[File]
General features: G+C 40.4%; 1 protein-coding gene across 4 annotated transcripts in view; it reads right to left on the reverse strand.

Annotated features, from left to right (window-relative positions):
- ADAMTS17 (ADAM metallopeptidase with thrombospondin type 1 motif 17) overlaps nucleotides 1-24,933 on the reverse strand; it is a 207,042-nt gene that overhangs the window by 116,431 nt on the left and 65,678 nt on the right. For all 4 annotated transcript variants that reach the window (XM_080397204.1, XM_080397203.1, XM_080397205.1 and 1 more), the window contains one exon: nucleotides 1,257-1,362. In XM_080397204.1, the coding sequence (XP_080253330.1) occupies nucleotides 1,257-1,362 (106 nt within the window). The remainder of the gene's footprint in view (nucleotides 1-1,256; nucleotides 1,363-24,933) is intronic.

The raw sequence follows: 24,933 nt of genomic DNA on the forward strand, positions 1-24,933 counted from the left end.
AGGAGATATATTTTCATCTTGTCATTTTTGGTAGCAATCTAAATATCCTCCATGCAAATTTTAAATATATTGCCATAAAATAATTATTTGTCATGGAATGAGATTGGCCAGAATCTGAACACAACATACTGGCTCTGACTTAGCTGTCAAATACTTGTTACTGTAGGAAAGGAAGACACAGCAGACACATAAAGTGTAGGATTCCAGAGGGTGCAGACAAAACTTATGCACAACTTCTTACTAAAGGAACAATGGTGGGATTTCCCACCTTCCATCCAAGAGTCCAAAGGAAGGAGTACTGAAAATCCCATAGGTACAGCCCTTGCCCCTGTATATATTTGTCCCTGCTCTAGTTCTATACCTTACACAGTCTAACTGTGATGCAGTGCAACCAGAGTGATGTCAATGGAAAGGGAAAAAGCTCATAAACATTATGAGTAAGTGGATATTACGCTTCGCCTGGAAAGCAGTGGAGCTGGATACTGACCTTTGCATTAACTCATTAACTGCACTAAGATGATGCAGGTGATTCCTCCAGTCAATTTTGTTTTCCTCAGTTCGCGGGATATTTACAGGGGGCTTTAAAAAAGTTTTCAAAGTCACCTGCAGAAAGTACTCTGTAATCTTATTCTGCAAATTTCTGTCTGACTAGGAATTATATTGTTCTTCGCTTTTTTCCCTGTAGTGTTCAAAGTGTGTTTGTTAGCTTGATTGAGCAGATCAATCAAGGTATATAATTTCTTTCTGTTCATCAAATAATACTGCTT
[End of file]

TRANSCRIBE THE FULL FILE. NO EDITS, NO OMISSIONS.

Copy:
General features: G+C 40.4%; 1 protein-coding gene across 4 annotated transcripts in view; it reads right to left on the reverse strand.

Annotated features, from left to right (window-relative positions):
- ADAMTS17 (ADAM metallopeptidase with thrombospondin type 1 motif 17) overlaps nucleotides 1-24,933 on the reverse strand; it is a 207,042-nt gene that overhangs the window by 116,431 nt on the left and 65,678 nt on the right. For all 4 annotated transcript variants that reach the window (XM_080397204.1, XM_080397203.1, XM_080397205.1 and 1 more), the window contains one exon: nucleotides 1,257-1,362. In XM_080397204.1, the coding sequence (XP_080253330.1) occupies nucleotides 1,257-1,362 (106 nt within the window). The remainder of the gene's footprint in view (nucleotides 1-1,256; nucleotides 1,363-24,933) is intronic.

The raw sequence follows: 24,933 nt of genomic DNA on the forward strand, positions 1-24,933 counted from the left end.
AGGAGATATATTTTCATCTTGTCATTTTTGGTAGCAATCTAAATATCCTCCATGCAAATTTTAAATATATTGCCATAAAATAATTATTTGTCATGGAATGAGATTGGCCAGAATCTGAACACAACATACTGGCTCTGACTTAGCTGTCAAATACTTGTTACTGTAGGAAAGGAAGACACAGCAGACACATAAAGTGTAGGATTCCAGAGGGTGCAGACAAAACTTATGCACAACTTCTTACTAAAGGAACAATGGTGGGATTTCCCACCTTCCATCCAAGAGTCCAAAGGAAGGAGTACTGAAAATCCCATAGGTACAGCCCTTGCCCCTGTATATATTTGTCCCTGCTCTAGTTCTATACCTTACACAGTCTAACTGTGATGCAGTGCAACCAGAGTGATGTCAATGGAAAGGGAAAAAGCTCATAAACATTATGAGTAAGTGGATATTACGCTTCGCCTGGAAAGCAGTGGAGCTGGATACTGACCTTTGCATTAACTCATTAACTGCACTAAGATGATGCAGGTGATTCCTCCAGTCAATTTTGTTTTCCTCAGTTCGCGGGATATTTACAGGGGGCTTTAAAAAAGTTTTCAAAGTCACCTGCAGAAAGTACTCTGTAATCTTATTCTGCAAATTTCTGTCTGACTAGGAATTATATTGTTCTTCGCTTTTTTCCCTGTAGTGTTCAAAGTGTGTTTGTTAGCTTGATTGAGCAGATCAATCAAGGTATATAATTTCTTTCTGTTCATCAAATAATACTGCTT